Research says kids are bad for a relationship. Yeah, probably. So what?

It’s official. The research findings are in. Kids are bad news for a relationship. Apparently, if you and your partner want to stay happy together, you should forget the idea of having children.

Psychology professor Matthew D. Johnson has drawn on three decades of research into children and relationships to write a book, Great Myths Of Intimate Relationships: Dating, Sex And Marriage.

These are some of the findings:

  • Most couples experience a decline in relationship satisfaction over the years, but for couples with children, the decline is nearly twice as steep. In fact, it’s what researchers term a “sudden deterioration” after the birth of the first child.
  • If the pregnancy is unplanned, that decline in relationship satisfaction will be steeper, especially for men.
  • Although couples with kids are more likely to be unhappy, they’re less likely to split up.

“Parents often become more distant and businesslike with each other as they attend to the details of parenting,” Johnson explains in The Guardian. “In the effort to keep the family running smoothly, parents discuss carpool pickups and grocery runs, instead of sharing the latest gossip or their thoughts on presidential elections.

“Fundamental identities may shift – from wife to mother, or, at a more intimate level, from lovers to parents. Beyond sexual intimacy, new parents tend to stop saying and doing the little things that please their spouses. Flirty texts are replaced with messages that read like a grocery receipt.”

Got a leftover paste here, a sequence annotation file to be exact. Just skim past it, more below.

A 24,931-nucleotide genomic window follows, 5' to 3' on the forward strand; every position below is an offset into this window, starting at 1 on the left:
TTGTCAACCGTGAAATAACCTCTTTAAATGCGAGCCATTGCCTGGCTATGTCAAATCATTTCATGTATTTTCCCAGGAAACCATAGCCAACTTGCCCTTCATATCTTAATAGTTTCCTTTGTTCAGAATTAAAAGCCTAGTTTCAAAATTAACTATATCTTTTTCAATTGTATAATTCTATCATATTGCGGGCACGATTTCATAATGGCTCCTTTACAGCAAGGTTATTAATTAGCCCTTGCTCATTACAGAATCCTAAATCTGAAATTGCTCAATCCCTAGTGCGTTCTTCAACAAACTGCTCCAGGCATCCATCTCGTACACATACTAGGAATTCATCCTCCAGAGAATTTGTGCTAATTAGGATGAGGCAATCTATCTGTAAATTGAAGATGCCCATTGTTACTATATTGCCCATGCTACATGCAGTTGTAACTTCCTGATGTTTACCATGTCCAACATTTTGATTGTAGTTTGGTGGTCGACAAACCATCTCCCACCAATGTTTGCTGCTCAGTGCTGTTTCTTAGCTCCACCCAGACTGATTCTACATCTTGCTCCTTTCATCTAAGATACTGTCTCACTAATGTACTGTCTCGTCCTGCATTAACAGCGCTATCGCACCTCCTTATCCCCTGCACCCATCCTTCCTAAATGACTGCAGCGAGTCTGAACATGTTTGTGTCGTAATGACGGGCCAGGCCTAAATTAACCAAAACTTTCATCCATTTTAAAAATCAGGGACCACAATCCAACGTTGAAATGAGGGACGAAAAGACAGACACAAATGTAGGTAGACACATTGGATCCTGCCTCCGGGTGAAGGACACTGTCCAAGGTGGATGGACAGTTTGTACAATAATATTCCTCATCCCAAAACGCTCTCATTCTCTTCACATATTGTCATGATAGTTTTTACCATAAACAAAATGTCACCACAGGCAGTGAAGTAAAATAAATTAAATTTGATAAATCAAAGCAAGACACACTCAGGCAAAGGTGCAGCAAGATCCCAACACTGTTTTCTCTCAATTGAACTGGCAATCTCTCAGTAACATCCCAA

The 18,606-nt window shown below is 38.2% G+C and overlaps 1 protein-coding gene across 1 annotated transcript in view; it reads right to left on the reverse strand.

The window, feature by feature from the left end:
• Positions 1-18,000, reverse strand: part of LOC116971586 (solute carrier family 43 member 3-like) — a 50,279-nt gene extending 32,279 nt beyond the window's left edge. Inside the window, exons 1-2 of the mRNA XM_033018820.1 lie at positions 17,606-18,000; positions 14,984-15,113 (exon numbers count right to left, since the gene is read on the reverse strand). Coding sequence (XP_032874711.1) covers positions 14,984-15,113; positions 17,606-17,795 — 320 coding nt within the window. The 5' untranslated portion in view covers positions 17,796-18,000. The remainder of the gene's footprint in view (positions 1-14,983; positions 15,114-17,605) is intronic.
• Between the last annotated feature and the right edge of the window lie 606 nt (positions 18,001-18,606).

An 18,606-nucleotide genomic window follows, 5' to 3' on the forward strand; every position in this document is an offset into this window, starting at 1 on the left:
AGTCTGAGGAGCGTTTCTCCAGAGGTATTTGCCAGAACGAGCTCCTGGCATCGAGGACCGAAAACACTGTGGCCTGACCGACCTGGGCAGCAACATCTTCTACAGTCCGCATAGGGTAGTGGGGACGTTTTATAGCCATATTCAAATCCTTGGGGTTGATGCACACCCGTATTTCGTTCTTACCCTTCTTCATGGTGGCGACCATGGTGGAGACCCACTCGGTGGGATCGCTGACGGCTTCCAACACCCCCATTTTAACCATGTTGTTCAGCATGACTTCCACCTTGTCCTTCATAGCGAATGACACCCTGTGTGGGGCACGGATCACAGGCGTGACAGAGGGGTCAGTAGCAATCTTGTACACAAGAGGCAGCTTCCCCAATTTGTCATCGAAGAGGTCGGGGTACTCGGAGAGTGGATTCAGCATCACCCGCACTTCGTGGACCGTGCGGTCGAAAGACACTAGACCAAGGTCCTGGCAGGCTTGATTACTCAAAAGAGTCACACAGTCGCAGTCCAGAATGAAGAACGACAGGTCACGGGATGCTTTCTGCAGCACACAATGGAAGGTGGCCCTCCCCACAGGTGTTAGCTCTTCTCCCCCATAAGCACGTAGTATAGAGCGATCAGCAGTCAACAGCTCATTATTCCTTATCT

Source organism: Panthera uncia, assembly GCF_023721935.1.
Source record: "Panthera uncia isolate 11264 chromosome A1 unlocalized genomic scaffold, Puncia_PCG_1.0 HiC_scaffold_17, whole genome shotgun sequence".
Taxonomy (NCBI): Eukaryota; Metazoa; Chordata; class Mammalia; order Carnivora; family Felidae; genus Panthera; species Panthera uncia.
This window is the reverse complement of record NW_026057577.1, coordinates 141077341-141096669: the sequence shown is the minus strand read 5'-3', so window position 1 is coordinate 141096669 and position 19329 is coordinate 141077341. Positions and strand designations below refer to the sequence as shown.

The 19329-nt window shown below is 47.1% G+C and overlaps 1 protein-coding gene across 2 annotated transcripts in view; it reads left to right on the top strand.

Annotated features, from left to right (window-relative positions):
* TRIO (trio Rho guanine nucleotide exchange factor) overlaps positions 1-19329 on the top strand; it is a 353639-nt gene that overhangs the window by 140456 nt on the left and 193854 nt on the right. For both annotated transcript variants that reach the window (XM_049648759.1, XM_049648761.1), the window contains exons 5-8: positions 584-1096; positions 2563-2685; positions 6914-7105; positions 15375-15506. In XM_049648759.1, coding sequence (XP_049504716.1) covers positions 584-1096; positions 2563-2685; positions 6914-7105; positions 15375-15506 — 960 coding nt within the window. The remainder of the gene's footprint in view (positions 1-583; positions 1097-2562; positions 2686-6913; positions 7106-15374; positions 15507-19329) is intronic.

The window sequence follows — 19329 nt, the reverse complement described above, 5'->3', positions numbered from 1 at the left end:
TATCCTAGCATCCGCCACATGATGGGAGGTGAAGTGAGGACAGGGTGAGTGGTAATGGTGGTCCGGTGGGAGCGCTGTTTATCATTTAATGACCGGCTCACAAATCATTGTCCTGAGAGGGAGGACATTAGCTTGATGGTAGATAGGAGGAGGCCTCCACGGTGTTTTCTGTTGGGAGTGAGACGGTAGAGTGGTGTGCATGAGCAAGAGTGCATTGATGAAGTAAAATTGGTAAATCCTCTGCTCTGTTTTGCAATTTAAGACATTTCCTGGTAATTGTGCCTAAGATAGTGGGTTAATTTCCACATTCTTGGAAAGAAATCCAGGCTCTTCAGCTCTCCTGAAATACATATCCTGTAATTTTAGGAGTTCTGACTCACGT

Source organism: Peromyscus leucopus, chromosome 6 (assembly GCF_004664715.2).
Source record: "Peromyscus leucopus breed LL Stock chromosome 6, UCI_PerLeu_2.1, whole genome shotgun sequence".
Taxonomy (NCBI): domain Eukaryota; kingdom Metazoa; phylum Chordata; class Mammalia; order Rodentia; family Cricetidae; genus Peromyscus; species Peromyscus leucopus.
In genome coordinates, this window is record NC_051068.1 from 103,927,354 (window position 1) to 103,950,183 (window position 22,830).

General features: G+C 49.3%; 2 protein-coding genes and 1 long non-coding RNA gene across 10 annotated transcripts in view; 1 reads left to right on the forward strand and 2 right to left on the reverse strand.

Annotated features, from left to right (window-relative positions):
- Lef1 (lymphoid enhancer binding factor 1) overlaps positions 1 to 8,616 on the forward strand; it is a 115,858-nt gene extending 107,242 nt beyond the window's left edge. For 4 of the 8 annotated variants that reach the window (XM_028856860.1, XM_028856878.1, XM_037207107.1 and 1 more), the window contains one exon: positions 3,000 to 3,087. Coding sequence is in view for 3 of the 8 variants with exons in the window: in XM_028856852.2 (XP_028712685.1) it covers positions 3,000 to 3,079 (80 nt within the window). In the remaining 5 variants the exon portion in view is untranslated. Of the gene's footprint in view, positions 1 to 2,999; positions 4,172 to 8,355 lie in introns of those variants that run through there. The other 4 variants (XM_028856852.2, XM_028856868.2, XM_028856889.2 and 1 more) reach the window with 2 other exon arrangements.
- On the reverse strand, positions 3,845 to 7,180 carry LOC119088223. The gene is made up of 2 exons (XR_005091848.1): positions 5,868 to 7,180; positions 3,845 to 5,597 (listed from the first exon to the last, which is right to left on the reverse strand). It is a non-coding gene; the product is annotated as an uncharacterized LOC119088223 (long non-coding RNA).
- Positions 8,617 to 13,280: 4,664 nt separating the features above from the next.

Well, yes. That’s all pretty much true. I can imagine child-free couples reading those lines and going, “And that is why we don’t have kids.”

And yet… I don’t regret having kids. Not one bit.

No regrets. Photo via iStock.

For a long time, my husband and I were going to be one of those child-free couples. We were together for 18 years before we had our first baby. We focused on careers, travel, doing stuff we loved. It was great.

I couldn't understand why so many other couples had kids. I was sure that a lot of them secretly regretted it, but felt it was socially unacceptable to say it. I just didn't get it.


But now I have kids, I get it. I totally get it.

You may lose a little in relationship satisfaction when it comes to your partner, but you gain a huge, huge amount of satisfaction from your relationship with your kids.

Hearing my daughter say "mum" for the first time, or share her theories on thunderstorms or the moon or God, is more interesting to me than the latest gossip or thoughts on presidential elections. The Mothers' Day card from my son, scrawled with the words "you are the dest lady in the whole world", gives me more of a thrill than every flirty text I've ever received.

Loving someone you've made is so much deeper and more intense than loving someone you've met.

Anyway, I refuse to believe that having kids is totally bad news for a relationship. You see a new side to your partner. You bond over shared experiences. You appreciate the time you do get on your own together. You plan ahead for what you'll do when it's just the two of you in the house again.

You see a new side to your partner. Photo via iStock.

Obviously, having kids isn't for everyone. Just like not everyone wants to be a reality TV star or a healthcare worker in Africa or a cage fighter, not everyone wants to be a parent. That's fine. In fact, the thought of thought of children growing up with parents who don't really enjoy their company makes me a bit teary.

But if you do want to have kids, don't be put off by anything you read. Stuff the research. Have a baby.

How has having children affected your relationship?

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